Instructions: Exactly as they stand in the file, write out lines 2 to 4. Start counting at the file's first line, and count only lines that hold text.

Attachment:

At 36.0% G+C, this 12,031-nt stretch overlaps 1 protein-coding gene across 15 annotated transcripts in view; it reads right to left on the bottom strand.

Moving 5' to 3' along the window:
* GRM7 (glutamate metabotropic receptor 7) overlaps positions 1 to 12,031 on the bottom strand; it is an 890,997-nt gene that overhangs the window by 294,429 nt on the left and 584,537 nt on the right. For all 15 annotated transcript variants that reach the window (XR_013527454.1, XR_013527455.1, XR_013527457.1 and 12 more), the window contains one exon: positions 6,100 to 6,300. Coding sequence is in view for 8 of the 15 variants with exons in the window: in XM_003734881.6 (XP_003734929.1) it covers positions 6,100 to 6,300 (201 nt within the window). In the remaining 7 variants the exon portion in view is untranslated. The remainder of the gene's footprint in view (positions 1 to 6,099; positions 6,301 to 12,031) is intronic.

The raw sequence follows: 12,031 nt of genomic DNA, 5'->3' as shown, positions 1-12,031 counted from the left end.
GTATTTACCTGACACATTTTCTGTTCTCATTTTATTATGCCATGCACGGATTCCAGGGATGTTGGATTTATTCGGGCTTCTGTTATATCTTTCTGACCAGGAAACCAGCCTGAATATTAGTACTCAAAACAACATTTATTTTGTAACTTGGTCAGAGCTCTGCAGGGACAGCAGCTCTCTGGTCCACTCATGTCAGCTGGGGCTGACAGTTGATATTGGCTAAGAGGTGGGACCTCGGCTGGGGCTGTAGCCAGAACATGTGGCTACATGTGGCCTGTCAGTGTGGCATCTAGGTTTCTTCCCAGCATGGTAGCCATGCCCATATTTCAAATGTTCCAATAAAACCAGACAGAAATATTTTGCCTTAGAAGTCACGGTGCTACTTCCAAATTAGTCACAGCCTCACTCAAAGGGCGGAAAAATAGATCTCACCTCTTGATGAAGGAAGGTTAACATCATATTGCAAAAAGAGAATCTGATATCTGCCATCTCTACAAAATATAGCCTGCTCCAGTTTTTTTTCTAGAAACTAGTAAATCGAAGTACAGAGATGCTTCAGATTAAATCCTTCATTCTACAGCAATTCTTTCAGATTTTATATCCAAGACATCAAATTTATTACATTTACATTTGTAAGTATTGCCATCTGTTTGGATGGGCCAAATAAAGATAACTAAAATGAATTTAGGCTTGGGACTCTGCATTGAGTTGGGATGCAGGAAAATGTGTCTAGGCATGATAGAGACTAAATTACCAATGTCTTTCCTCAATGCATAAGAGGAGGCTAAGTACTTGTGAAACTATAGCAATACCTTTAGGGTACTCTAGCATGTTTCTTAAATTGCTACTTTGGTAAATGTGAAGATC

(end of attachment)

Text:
Moving 5' to 3' along the window:
* GRM7 (glutamate metabotropic receptor 7) overlaps positions 1 to 12,031 on the bottom strand; it is an 890,997-nt gene that overhangs the window by 294,429 nt on the left and 584,537 nt on the right. For all 15 annotated transcript variants that reach the window (XR_013527454.1, XR_013527455.1, XR_013527457.1 and 12 more), the window contains one exon: positions 6,100 to 6,300. Coding sequence is in view for 8 of the 15 variants with exons in the window: in XM_003734881.6 (XP_003734929.1) it covers positions 6,100 to 6,300 (201 nt within the window). In the remaining 7 variants the exon portion in view is untranslated. The remainder of the gene's footprint in view (positions 1 to 6,099; positions 6,301 to 12,031) is intronic.

The raw sequence follows: 12,031 nt of genomic DNA, 5'->3' as shown, positions 1-12,031 counted from the left end.